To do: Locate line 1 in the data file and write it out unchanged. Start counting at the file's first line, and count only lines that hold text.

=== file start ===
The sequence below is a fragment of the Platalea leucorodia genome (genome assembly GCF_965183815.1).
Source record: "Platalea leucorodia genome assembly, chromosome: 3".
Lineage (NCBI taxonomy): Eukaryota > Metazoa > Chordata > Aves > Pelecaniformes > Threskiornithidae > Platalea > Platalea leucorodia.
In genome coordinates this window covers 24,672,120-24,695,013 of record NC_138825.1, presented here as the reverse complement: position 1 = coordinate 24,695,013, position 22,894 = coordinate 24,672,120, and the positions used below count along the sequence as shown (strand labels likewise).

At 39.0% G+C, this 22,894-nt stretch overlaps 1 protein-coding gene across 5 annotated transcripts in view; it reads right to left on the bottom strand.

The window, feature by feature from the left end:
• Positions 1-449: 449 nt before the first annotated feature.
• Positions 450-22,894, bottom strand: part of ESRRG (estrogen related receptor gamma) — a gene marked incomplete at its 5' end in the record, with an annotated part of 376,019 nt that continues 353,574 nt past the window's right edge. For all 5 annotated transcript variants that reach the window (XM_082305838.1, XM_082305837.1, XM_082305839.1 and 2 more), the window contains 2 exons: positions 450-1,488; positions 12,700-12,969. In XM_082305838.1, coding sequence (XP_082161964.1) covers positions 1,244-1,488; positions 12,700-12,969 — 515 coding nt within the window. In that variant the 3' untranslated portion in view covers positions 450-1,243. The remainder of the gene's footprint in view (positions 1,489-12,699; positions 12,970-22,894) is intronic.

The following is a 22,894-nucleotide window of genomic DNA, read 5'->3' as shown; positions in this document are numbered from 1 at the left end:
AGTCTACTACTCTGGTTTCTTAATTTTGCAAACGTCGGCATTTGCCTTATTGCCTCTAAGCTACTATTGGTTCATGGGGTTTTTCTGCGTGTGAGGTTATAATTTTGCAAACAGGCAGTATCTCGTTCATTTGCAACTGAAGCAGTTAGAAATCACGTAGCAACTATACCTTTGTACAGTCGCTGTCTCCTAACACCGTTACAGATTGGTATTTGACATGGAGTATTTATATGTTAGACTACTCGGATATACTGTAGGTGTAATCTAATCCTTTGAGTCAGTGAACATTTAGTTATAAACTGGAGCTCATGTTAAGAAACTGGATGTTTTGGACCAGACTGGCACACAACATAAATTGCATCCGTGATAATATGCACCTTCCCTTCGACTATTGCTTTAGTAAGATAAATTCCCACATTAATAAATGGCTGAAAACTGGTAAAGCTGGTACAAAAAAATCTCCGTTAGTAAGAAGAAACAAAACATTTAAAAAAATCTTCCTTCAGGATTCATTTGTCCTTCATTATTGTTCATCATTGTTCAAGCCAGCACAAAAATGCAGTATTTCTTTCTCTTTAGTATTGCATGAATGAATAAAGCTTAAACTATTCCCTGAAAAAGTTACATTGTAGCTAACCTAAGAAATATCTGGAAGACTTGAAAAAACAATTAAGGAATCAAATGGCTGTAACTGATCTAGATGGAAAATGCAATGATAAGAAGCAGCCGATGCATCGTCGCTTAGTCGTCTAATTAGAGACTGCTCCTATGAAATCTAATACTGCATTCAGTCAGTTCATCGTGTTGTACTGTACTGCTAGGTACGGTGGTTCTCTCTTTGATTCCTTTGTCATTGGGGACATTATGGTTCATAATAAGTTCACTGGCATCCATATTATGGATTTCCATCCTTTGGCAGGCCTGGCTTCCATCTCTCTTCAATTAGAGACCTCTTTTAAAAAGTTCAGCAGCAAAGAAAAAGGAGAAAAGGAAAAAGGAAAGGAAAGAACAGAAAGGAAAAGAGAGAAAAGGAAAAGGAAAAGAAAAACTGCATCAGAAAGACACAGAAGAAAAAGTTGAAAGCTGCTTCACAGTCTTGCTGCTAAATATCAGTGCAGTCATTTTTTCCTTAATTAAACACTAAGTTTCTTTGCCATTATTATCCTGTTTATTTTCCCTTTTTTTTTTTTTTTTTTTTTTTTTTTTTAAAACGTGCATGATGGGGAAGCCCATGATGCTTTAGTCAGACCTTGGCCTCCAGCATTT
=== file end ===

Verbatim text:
The sequence below is a fragment of the Platalea leucorodia genome (genome assembly GCF_965183815.1).